PATIENTS AND METHODS

  1. Top of page
  2. Abstract
  3. INTRODUCTION
  4. PATIENTS AND METHODS
  5. RESULTS
  6. DISCUSSION
  7. CONFLICT OF INTEREST
  8. REFERENCES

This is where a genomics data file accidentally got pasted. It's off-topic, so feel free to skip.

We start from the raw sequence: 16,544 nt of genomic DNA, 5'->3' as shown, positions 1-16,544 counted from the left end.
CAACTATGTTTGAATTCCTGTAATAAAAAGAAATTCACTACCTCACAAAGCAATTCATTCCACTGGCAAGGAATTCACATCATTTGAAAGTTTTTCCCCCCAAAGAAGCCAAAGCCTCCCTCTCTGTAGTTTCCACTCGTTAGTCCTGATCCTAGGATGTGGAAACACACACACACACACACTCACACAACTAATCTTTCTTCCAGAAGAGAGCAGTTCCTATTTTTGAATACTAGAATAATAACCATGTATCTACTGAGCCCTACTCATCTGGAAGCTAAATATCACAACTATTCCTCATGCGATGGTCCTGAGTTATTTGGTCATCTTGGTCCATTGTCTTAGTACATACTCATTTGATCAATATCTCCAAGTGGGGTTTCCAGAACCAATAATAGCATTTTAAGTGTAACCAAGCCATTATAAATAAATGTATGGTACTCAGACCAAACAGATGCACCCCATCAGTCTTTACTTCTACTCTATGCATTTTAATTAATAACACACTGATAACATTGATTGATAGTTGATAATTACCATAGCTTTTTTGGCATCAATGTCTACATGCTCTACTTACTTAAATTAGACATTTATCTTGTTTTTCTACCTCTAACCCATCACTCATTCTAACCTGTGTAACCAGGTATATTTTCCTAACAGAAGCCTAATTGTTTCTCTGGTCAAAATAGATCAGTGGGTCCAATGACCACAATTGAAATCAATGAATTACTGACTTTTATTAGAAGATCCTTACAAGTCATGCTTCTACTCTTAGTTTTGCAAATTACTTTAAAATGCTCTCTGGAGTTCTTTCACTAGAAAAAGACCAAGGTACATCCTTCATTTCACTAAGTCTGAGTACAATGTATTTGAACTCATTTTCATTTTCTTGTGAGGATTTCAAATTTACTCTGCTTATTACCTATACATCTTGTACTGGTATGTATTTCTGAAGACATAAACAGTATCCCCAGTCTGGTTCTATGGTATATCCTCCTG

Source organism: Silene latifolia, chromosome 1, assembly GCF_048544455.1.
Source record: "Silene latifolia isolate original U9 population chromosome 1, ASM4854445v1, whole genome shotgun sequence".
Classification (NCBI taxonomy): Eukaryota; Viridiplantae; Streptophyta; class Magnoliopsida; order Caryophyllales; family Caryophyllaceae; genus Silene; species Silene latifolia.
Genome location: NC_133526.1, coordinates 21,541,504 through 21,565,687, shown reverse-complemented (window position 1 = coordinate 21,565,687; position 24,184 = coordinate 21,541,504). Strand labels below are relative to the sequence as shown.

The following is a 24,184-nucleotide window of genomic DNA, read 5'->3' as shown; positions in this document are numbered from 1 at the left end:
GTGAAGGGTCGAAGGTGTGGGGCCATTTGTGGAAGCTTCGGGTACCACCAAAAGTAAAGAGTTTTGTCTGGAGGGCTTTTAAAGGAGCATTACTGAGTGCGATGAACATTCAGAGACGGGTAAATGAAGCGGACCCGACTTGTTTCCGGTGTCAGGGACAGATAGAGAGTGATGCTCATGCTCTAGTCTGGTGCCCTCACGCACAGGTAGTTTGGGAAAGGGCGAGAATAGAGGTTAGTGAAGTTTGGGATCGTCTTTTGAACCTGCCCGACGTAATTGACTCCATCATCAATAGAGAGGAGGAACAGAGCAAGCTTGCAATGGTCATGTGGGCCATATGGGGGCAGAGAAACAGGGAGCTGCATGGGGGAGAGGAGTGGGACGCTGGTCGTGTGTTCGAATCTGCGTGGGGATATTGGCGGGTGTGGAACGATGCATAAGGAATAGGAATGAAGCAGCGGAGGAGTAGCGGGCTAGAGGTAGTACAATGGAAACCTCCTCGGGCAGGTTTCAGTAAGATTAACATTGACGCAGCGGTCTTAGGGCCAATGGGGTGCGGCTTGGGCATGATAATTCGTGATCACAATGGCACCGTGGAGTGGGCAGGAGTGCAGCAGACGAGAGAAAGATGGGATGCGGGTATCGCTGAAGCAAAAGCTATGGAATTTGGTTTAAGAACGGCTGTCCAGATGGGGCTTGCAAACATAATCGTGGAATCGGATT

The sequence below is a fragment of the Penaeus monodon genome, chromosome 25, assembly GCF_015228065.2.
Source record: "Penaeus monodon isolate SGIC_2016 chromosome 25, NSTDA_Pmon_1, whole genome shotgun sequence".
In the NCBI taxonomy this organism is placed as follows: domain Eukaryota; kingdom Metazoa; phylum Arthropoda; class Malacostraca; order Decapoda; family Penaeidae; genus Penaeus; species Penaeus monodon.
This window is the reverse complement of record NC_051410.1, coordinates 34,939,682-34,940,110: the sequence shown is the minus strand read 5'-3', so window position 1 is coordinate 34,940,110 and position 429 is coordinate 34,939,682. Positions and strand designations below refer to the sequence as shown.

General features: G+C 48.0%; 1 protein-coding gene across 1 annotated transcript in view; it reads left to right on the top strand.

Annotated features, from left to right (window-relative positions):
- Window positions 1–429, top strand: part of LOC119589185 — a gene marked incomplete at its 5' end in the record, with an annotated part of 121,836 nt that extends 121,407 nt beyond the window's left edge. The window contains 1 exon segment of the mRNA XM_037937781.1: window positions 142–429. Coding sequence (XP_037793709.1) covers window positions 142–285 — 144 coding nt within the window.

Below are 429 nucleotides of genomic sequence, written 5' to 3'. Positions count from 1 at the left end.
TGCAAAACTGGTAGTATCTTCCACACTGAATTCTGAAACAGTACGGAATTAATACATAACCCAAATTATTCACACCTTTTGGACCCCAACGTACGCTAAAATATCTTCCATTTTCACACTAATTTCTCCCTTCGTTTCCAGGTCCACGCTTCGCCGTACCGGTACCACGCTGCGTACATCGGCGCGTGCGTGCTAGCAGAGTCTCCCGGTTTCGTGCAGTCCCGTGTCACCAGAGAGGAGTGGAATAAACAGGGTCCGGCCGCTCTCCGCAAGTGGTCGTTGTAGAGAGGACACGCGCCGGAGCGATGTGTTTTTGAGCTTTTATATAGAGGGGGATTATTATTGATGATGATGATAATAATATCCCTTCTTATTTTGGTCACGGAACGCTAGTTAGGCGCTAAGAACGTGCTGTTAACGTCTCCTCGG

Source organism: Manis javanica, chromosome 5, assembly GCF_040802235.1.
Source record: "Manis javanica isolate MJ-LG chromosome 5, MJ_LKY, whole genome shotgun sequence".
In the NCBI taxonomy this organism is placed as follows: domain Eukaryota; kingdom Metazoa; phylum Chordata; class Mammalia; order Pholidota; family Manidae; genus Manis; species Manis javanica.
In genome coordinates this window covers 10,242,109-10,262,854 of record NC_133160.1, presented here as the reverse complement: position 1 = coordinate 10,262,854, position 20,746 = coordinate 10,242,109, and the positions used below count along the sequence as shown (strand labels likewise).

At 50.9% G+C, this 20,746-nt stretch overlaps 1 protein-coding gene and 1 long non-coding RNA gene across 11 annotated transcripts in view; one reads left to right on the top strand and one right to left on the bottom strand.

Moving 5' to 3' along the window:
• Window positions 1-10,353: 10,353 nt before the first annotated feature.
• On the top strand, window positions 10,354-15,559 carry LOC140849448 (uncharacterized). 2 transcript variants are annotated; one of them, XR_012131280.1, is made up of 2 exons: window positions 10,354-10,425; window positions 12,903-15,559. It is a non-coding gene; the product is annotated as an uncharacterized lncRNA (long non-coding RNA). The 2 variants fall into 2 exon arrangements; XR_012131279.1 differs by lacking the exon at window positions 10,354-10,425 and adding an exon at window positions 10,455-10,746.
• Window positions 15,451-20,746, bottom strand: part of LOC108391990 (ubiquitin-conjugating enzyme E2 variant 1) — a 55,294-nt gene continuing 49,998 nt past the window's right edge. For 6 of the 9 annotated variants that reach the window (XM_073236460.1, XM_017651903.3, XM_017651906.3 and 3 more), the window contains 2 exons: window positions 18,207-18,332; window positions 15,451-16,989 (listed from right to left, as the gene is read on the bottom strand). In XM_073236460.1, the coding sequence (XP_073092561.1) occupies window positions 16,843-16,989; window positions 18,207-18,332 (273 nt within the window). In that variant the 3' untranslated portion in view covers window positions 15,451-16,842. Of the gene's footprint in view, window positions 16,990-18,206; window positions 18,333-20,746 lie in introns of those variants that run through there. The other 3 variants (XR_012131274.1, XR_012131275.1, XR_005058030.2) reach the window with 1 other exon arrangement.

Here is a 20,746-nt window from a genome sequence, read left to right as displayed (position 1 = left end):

After obtaining institutional review board approval, we analysed the prospectively collected database of 1204 patients who had undergone RP at our institution from November 2003 to April 2010. Among the 1204 patients, 269 patients who did not receive prostate biopsy at our institution were excluded from our analysis. Also excluded were men who had received prostatic surgery (n= 49) or neoadjuvant treatment (n= 20) preoperatively and those with missing data (n= 21). After such exclusions, a total of 845 patients remained. Of the 845, we selected 505 patients who were diagnosed with biopsy GS 6 PCa from prostate biopsy at our institution and these 505 patients were included in our study. At our institution, all TRUS-guided prostate biopsies were performed using a multicore scheme during the aforementioned period with relevant detailed biopsy core data collected prospectively. Before obtaining biopsy cores, prostate volume was routinely measured using TRUS. TRUS volumes were assessed using the prostate ellipsoid formula. In all cases, prostate was routinely biopsied near the base, mid-gland and apex, bilaterally, with at least six biopsies per side; thus, 12 baseline biopsy cores were taken in all men, and additional biopsies were taken to include suspicious appearing lesions if needed.